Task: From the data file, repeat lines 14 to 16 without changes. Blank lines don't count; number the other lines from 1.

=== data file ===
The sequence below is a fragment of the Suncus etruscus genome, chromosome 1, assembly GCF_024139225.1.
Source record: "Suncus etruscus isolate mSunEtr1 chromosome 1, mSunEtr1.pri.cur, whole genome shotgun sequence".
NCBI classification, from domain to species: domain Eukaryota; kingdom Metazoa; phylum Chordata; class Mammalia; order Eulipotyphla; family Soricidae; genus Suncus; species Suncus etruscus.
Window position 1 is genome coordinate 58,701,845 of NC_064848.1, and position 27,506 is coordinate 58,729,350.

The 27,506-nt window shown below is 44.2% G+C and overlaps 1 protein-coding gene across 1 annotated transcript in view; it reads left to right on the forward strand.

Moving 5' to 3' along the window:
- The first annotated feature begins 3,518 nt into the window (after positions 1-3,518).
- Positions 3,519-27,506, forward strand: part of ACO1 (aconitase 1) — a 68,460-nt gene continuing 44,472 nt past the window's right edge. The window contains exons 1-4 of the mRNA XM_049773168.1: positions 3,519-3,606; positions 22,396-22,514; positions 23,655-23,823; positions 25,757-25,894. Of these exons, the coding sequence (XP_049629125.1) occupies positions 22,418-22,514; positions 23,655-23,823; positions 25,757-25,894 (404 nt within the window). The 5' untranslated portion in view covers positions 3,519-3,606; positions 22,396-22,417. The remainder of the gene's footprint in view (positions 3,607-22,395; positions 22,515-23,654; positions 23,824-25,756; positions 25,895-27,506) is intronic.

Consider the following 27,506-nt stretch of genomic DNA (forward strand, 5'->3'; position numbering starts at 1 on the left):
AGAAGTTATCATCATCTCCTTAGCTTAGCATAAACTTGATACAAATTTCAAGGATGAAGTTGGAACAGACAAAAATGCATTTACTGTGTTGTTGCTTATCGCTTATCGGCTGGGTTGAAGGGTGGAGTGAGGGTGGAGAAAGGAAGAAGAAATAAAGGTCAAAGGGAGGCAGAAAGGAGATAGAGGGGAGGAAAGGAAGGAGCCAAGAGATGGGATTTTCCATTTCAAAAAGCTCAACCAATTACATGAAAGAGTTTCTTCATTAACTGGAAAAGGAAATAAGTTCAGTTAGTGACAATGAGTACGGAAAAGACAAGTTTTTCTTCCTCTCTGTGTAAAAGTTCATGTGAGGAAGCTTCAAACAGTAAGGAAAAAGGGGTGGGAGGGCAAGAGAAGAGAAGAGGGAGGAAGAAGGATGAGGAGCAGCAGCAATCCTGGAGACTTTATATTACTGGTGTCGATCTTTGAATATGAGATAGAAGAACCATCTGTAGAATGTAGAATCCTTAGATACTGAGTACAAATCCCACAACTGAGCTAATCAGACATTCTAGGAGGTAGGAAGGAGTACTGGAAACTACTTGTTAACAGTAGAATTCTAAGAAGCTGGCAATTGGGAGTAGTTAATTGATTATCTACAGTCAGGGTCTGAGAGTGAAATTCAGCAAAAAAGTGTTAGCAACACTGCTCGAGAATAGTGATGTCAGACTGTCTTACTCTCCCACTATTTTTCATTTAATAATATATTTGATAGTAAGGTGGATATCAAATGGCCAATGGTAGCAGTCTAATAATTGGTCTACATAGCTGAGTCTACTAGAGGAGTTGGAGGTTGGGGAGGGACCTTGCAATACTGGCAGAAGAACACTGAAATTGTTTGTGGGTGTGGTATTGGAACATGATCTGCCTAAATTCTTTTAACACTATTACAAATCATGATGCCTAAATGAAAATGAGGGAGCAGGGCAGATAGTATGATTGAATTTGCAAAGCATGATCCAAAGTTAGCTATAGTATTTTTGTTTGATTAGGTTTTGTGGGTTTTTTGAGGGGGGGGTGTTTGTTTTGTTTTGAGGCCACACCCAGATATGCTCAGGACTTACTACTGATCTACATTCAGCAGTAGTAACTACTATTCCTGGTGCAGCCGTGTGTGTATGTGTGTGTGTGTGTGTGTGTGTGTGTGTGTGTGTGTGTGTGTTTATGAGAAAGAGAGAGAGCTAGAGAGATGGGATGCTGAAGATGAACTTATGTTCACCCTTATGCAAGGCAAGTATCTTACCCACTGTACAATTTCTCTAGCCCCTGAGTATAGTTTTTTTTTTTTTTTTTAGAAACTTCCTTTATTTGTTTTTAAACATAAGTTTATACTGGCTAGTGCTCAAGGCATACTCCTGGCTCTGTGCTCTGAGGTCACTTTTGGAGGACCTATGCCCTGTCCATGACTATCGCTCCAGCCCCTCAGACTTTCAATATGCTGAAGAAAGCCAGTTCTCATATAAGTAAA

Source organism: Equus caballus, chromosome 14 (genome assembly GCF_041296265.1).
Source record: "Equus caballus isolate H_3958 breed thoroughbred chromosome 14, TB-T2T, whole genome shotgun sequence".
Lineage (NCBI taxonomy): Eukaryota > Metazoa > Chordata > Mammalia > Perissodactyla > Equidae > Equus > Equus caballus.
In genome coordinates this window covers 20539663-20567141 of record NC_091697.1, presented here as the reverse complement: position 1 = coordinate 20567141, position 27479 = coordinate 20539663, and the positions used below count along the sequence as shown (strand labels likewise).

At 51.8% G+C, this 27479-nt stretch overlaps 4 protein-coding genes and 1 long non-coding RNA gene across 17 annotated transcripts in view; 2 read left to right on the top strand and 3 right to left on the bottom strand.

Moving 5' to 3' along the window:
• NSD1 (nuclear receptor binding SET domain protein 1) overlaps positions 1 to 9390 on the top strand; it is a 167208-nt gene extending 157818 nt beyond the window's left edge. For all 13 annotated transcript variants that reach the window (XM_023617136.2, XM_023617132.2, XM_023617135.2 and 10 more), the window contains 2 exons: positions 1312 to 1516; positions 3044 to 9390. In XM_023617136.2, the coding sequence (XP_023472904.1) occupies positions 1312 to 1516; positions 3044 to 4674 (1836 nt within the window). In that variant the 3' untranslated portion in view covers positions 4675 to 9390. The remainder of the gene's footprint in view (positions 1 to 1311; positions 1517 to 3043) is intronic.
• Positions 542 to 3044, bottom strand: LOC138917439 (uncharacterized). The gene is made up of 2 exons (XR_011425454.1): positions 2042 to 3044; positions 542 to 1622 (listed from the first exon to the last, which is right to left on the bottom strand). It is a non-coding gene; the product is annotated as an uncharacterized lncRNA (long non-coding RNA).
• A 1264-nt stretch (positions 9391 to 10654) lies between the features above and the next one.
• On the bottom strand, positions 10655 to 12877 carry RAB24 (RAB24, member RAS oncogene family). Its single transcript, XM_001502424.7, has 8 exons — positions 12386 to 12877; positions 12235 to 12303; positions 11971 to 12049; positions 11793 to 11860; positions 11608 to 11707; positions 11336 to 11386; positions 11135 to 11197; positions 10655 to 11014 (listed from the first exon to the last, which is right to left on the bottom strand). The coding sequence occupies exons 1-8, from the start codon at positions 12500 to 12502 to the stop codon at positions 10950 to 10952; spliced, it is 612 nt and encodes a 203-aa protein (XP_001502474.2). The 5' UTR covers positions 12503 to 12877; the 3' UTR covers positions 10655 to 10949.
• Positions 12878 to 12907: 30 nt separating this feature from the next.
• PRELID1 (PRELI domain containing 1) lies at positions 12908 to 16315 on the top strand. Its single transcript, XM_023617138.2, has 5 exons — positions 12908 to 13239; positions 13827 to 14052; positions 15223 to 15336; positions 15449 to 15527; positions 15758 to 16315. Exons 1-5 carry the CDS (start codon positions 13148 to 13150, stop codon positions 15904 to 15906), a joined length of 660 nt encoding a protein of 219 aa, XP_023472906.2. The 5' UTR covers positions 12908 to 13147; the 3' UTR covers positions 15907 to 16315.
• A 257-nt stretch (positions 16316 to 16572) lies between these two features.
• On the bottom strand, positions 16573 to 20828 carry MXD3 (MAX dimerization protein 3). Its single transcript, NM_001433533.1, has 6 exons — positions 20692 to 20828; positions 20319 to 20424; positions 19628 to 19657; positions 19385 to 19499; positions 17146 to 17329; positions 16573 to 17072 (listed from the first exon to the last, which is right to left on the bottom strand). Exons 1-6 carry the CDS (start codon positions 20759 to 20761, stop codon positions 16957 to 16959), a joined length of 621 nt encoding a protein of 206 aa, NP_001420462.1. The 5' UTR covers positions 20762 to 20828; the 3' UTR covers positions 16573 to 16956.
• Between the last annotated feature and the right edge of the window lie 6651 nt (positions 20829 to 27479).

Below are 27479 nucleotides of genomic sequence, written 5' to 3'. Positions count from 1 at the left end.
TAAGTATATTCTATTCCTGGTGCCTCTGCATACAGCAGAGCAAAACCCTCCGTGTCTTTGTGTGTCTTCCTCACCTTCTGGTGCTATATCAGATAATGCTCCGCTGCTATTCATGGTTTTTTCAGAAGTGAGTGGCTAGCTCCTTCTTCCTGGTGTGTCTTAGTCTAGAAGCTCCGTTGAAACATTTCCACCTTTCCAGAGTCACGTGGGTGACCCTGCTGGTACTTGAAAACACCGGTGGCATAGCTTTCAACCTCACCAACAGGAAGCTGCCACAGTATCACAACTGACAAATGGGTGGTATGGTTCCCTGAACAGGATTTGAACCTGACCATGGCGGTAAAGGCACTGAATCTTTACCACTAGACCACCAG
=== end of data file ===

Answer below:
In genome coordinates this window covers 20539663-20567141 of record NC_091697.1, presented here as the reverse complement: position 1 = coordinate 20567141, position 27479 = coordinate 20539663, and the positions used below count along the sequence as shown (strand labels likewise).

At 51.8% G+C, this 27479-nt stretch overlaps 4 protein-coding genes and 1 long non-coding RNA gene across 17 annotated transcripts in view; 2 read left to right on the top strand and 3 right to left on the bottom strand.

Moving 5' to 3' along the window: